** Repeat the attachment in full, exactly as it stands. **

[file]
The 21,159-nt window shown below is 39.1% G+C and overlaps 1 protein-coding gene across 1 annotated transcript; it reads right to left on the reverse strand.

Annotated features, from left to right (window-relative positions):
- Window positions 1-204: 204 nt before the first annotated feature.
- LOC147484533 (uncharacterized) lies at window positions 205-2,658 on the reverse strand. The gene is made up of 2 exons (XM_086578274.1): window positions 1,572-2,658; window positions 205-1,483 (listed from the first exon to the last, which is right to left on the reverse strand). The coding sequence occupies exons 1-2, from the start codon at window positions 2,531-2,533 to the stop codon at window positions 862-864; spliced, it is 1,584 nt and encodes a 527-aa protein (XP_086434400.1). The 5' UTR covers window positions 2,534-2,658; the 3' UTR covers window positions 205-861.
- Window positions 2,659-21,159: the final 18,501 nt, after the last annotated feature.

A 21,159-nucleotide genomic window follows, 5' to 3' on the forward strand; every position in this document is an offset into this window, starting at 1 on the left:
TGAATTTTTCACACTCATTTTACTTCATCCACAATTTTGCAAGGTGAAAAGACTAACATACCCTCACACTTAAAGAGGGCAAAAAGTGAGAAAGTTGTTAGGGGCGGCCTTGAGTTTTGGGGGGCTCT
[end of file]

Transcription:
The 21,159-nt window shown below is 39.1% G+C and overlaps 1 protein-coding gene across 1 annotated transcript; it reads right to left on the reverse strand.

Annotated features, from left to right (window-relative positions):
- Window positions 1-204: 204 nt before the first annotated feature.
- LOC147484533 (uncharacterized) lies at window positions 205-2,658 on the reverse strand. The gene is made up of 2 exons (XM_086578274.1): window positions 1,572-2,658; window positions 205-1,483 (listed from the first exon to the last, which is right to left on the reverse strand). The coding sequence occupies exons 1-2, from the start codon at window positions 2,531-2,533 to the stop codon at window positions 862-864; spliced, it is 1,584 nt and encodes a 527-aa protein (XP_086434400.1). The 5' UTR covers window positions 2,534-2,658; the 3' UTR covers window positions 205-861.
- Window positions 2,659-21,159: the final 18,501 nt, after the last annotated feature.

A 21,159-nucleotide genomic window follows, 5' to 3' on the forward strand; every position in this document is an offset into this window, starting at 1 on the left:
TGAATTTTTCACACTCATTTTACTTCATCCACAATTTTGCAAGGTGAAAAGACTAACATACCCTCACACTTAAAGAGGGCAAAAAGTGAGAAAGTTGTTAGGGGCGGCCTTGAGTTTTGGGGGGCTCT